I love all kinds of kinks, and exploring what I find intriguing or arousing about these stories or situations. So, that’s my guiding light these days, which is to follow my own interests and hope that readers will follow me there, or, if not, will come back when I come back to the stories I might be more known for.


Q: That said, it seems you focus a lot on genderswap. Is that your favorite or strongest sub-niche?

It’s absolutely my favorite. All of my stories tend to have some kind of transformation at the heart of them, but the shift between male and female is the most intriguing thing in the world to me. I’ve analyzed my own obsession with the genderswap stories, and I can probably give you a hundred reasons I like it, but it’s something fundamental to my nature, I think. No matter where else I venture story-wise, I always come home to a good genderswap story.


Q: What are some of the other niches you like—and ones you never want to touch?

I love erotic horror, and there are definitely horror elements in some of my stories. Notably, I think, Rubberwerks and the Inferno stories, but little tropes find their way in. I play with some dollification and gynoid stories, and I might do more along those lines soon. Ponygirls. I am one story away from completing a set of stories revolving around that kink. Some age regression, which finds its way into the TG work, too. I don’t have much interest in straight BDSM stories. Again, elements of that find their way into my work, but a typical 50 Shades-esque story doesn’t hold much interest for me.

And some things are just taboo, even for me. The pseudo-incest stuff you see feels like it’s a dodge to do something that’s a little distasteful, but, again, that’s my perspective. There are writers who do well in the subgenre, but it seems like you’re courting danger both legally and ethically. I don’t have a list of things I would never do. I think you have to let yourself play in other sandboxes and see what works. I keep trying to do a TG-centered story that borrows a bit from the Gor books, I just can’t get it quite right, but I keep trying!


Q: Sally Bend I think said in her interview that she’d love to see a TG-themed Gor book. The problem is Gor’s slavery theme which violates a lot of platform terms of service. Speaking of which, nonconsensual situations are verboten on Amazon, but a lot of transgender fantasies have that aspect to them: hypnotism, for example, or magic pills that turn men into bimbos without their consent. Why do you think that is, and how far do you yourself go down that line?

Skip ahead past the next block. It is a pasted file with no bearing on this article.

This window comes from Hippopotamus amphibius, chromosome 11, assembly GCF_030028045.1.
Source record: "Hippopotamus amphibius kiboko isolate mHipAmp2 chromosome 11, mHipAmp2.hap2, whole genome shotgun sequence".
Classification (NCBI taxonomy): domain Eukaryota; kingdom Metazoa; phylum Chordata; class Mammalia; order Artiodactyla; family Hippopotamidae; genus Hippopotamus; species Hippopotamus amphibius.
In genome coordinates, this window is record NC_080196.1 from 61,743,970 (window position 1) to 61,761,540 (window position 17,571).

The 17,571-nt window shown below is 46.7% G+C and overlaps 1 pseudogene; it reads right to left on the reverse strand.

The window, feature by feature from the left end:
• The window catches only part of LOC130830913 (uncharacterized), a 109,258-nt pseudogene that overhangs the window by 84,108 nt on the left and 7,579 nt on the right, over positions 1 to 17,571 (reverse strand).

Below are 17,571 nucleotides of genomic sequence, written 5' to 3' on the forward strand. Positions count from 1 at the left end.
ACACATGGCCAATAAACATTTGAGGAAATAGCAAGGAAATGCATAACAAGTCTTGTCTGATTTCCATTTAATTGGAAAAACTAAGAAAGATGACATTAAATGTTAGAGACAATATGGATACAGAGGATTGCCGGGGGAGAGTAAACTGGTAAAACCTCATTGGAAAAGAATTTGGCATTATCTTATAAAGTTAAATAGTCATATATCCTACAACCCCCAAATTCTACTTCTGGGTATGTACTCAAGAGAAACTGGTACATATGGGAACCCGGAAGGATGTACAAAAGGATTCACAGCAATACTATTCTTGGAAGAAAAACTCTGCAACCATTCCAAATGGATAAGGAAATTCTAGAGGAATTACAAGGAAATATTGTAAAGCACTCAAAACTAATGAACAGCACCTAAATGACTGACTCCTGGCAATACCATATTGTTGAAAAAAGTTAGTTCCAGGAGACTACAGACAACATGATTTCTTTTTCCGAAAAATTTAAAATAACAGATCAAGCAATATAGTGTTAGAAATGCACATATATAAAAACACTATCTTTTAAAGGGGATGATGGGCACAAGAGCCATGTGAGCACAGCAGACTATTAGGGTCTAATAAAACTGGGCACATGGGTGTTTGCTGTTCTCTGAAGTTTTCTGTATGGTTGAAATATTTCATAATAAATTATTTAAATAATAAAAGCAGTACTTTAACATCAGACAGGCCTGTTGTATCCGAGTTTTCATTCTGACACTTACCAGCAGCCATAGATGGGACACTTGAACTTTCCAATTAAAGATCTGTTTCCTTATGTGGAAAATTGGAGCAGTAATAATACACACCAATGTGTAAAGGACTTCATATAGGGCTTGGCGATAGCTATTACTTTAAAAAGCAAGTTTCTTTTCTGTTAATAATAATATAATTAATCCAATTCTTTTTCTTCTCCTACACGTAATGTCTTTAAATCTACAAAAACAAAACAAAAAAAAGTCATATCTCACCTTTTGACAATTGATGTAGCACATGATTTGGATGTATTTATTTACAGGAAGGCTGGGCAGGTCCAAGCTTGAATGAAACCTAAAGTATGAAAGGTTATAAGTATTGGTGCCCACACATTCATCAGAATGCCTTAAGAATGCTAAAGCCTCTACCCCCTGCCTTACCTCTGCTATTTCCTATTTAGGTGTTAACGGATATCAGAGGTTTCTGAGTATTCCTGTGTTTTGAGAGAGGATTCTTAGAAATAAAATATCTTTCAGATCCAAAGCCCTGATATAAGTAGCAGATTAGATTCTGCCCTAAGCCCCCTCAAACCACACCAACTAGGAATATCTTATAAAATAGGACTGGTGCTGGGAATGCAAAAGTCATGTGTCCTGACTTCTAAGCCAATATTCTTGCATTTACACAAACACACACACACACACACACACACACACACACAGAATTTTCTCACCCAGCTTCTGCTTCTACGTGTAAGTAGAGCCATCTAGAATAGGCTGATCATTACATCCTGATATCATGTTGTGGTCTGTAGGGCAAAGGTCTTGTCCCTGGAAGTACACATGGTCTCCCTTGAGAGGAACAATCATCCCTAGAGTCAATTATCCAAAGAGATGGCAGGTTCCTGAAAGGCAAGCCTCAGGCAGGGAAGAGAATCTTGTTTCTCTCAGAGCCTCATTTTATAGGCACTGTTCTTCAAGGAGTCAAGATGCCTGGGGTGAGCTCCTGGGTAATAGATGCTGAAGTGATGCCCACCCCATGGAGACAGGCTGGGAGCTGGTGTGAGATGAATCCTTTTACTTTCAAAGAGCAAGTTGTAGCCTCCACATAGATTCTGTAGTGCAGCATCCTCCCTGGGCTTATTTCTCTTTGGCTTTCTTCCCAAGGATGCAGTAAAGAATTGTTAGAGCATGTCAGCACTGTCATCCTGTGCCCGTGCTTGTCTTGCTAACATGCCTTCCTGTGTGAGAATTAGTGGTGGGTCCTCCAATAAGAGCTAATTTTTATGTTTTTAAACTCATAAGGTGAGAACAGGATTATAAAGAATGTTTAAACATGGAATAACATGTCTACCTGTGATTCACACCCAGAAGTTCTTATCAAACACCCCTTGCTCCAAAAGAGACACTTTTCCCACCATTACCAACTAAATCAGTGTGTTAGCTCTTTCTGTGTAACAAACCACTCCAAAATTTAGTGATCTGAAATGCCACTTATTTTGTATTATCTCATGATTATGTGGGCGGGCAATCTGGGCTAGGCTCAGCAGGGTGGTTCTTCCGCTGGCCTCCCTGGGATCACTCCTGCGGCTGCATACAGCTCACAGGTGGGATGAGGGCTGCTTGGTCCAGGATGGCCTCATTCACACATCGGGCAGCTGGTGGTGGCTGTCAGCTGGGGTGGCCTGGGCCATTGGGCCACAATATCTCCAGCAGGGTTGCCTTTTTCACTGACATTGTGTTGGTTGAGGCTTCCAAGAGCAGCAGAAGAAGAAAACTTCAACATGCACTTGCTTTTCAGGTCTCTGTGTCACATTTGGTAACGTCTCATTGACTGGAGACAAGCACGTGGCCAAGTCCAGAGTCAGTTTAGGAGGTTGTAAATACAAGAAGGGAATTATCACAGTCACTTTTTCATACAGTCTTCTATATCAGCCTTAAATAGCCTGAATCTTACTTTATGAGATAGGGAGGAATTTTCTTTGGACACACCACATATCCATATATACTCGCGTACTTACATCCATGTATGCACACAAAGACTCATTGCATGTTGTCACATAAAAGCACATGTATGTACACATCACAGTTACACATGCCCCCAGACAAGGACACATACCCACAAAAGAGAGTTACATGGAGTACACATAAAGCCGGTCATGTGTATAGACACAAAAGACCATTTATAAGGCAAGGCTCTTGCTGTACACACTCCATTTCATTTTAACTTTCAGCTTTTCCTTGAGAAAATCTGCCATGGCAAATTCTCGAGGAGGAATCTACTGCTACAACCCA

I am definitely a proponent of that sort of story, as it’s basically where I began. Bimbo pills, bimbo viruses, hypnotic feminization… it’s all about the loss of control. I think what makes some of it okay and some of it really sketchy is intent. I like my characters. I want them, mostly, to be happy at the end. Where that gets icky for me is when the writer is playing out some power fantasy, especially as it relates to women. There are lots of stories that feel like poorly-disguised rape fantasies, where domineering men have their way with dim-witted bimbos. That feels like a grasp at some sort of control and there’s something dark there.

My work, I like to think, is more about finding unintended fulfillment. During the transformation process, the characters begin to want the change. Or maybe they do from the beginning. It’s like that old quote about pornography: “I don’t know how to define it, but I know it when I see it.” For me, the real line in the sand is whether the characters are being humiliated in such a way that it is humiliation for its own sake. A similar thing I struggle with is the notion of feminization as fetish. The stories I do are fantasies, and rarely intend to capture the struggles of transgender men and women, but I have gotten criticism from members of those communities for sexualizing something that is very dramatic in their lives.

It’s fair criticism on one level, but also it’s never what I’m aiming for, with rare exceptions. The closest I’ve come is a story called Girly Weekend, which still has fantasy elements, but it is far more honest about the TG experience, I think. Sorry, tangent, but I think it’s something people in the TG erotica space should be mindful of, just as an issue.



Rat-a-tat-tat with my gat, swing swing with my baseball bat…

Q: Oh I agree, but stories about genuine transwomen do worse than futa, sissies, and genderswaps, it seems. Shifting gears a little, what about the genderswap story do you think is so appealing to readers? Is that different for you as a writer?